American Banker | Tuesday, March 30, 2010
By Andrew Johnson
DataTreasury Corp.'s courtroom victory over three major payments companies is expected to give the check-imaging technology provider more ammunition in its ongoing patent battle with some of the country's largest financial companies.
A federal jury on Friday awarded $27 million in damages to DataTreasury, ruling that U.S. Bancorp, The Clearing House Payments Co. LLC and Viewpointe LLC had infringed upon its patents for converting paper checks to digital images.
The decision in the U.S. District Court for the Eastern District of Texas is the first jury verdict to result from a series of lawsuits the Plano, Texas, payments technology company has filed against more than 70 banks, bank holding companies and other financial services firms over the past decade.
"Hopefully this decision will gain the ear of the American banking industry, that they need to respect intellectual property and they need to obey the law," said Nelson Roach, an attorney with the Daingerfield, Texas, law firm Nix, Patterson & Roach LLP, who represents DataTreasury. "It was not an innocent trespass, according to the jury. It was a willful trespass, which means they knew what they were doing and they plowed forward anyway."
Several major financial companies have opted to sign patent licensing deals with DataTreasury, starting with JPMorgan Chase & Co. and Zions Bancorp, in 2005.
Two other lawsuits brought by DataTreasury are scheduled to go to trial this year, and Friday's verdict likely could motivate some of the financial companies that have been named as defendants to strike similar agreements, according to Jennifer Lefere, an intellectual property attorney with Hool Law Group LLC in Phoenix.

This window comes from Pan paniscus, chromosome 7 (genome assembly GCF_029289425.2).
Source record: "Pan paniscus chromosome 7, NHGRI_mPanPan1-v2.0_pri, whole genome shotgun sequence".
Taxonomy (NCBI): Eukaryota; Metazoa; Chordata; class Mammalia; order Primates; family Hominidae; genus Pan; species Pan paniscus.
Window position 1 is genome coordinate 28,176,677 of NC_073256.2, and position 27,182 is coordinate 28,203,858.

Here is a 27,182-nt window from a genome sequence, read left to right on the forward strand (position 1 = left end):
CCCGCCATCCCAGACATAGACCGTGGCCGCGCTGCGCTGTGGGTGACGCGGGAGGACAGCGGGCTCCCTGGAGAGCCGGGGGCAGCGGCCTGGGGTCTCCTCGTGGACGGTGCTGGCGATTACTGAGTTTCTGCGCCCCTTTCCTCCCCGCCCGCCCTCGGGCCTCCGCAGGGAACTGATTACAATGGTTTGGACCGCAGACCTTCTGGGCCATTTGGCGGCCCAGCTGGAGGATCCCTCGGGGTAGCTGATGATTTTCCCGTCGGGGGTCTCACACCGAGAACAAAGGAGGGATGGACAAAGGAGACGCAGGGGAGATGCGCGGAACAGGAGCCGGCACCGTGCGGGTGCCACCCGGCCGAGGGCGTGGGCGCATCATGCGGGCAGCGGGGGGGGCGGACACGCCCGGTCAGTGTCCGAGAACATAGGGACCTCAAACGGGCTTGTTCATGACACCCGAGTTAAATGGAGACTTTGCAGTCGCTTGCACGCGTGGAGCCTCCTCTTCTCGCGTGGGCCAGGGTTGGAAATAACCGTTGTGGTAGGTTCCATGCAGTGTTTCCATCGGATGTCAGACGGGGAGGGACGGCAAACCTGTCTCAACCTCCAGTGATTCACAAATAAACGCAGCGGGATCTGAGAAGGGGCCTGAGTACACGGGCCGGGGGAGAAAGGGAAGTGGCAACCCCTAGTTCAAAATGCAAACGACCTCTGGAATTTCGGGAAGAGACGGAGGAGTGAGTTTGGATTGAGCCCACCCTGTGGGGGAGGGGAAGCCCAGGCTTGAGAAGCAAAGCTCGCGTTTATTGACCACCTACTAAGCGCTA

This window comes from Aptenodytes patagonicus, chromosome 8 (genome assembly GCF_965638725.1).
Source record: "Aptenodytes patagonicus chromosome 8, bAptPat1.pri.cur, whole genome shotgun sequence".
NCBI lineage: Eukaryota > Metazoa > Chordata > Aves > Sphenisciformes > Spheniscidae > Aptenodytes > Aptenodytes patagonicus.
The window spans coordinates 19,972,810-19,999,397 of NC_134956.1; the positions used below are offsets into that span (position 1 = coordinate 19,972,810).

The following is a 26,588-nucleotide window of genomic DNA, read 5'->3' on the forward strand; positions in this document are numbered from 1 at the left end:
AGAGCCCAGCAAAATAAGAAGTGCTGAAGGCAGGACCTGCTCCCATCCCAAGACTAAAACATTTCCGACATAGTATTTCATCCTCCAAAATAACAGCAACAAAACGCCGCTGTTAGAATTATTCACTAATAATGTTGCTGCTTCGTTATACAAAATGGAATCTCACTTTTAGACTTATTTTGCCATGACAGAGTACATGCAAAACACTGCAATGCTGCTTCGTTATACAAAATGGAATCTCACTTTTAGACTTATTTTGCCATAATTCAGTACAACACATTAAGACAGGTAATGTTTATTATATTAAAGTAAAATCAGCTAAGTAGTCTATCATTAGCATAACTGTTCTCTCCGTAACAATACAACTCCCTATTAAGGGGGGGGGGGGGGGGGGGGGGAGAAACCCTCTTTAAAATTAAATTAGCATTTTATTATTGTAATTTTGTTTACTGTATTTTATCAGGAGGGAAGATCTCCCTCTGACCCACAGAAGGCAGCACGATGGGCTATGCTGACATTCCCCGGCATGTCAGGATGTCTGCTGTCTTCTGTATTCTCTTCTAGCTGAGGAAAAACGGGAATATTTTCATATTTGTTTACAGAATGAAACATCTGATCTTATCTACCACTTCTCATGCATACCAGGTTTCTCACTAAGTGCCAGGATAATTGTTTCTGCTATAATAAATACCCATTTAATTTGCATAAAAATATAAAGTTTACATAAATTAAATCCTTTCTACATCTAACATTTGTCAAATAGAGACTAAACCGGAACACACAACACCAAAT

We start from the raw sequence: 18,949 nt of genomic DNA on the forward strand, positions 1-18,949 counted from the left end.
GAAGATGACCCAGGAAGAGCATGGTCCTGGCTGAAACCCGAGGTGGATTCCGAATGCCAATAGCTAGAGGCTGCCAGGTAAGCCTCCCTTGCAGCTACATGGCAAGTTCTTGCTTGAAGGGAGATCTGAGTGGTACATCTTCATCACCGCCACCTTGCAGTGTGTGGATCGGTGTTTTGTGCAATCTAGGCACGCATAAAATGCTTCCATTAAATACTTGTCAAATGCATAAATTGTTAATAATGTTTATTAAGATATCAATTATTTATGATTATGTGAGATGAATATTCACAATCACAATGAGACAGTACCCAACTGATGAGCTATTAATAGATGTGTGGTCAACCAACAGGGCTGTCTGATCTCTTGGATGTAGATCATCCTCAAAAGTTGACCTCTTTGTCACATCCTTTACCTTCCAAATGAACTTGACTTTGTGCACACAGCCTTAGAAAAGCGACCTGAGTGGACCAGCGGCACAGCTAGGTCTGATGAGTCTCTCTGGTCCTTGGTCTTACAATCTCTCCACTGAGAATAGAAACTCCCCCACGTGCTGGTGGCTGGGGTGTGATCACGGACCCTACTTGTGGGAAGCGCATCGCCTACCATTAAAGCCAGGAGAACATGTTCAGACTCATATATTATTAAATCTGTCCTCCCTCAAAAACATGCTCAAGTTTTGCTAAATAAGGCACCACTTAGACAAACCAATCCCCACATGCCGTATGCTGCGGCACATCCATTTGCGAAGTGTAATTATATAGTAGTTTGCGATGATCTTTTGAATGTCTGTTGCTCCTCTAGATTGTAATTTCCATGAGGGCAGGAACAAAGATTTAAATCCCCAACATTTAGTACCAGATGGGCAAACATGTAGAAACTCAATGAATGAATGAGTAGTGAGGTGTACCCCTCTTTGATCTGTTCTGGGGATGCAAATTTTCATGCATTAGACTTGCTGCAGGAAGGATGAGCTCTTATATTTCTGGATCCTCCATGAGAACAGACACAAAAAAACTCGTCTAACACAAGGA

"With the jury verdict in their arsenal, depending on what happens on appeal, I think it's pretty significant to the other potential defendants to think about entering in some sort of" licensing agreement, Lefere said.
Lefere called DataTreasury's strategy of going after "anyone who might be using their technology" aggressive but not unreasonable. A company's patent is "not really worth anything unless you go out and enforce it against infringers."
A trial against Wells Fargo & Co., Wachovia Corp. (which Wells Fargo purchased in 2008) and BancorpSouth Inc. is set to begin in August; another trial, against Bank of America Corp., LaSalle Bank (which is owned by Bank of America), SunTrust Banks Inc. and KeyBank, is scheduled for October.
U.S. Bancorp spokeswoman Teri Charest wrote in an e-mail that the Minneapolis banking company was disappointed with the verdict but is "confident" it "did not infringe the patents at issue and that the patents will ultimately be held invalid."
The company intends to "pursue all avenues to protect its rights" in further proceedings and "on appeal if necessary," she wrote.
Representatives for The Clearing House and Viewpointe, both of New York, declined to comment.
The jury found that infringement by USBank and Viewpointe, which operates a repository for digital check images, was willful, meaning they knowingly violated DataTreasury's patent rights. Their portion of the damages - $26.6 million - could be tripled.
USBank and The Clearing House, which operates the SVPCO check imaging network, are jointly responsible for $394,000 of the damages the jury awarded.
DataTreasury's patents cover a system for remotely capturing check images and centralized processing, storage and retrieval of documents, Roach said.
Such technology has become a crucial part of banking operations in large part to the Check Clearing for the 21st Century Act, or Check 21, which pushed banks to process checks electronically. "The industry has embraced check image exchange much more quickly than most bankers anticipated, and today, the implementation rate is well above 90% and approaching 100%," David Walker, president and chief executive officer of the Electronic Check Clearing House Organization in Dallas, said in a statement.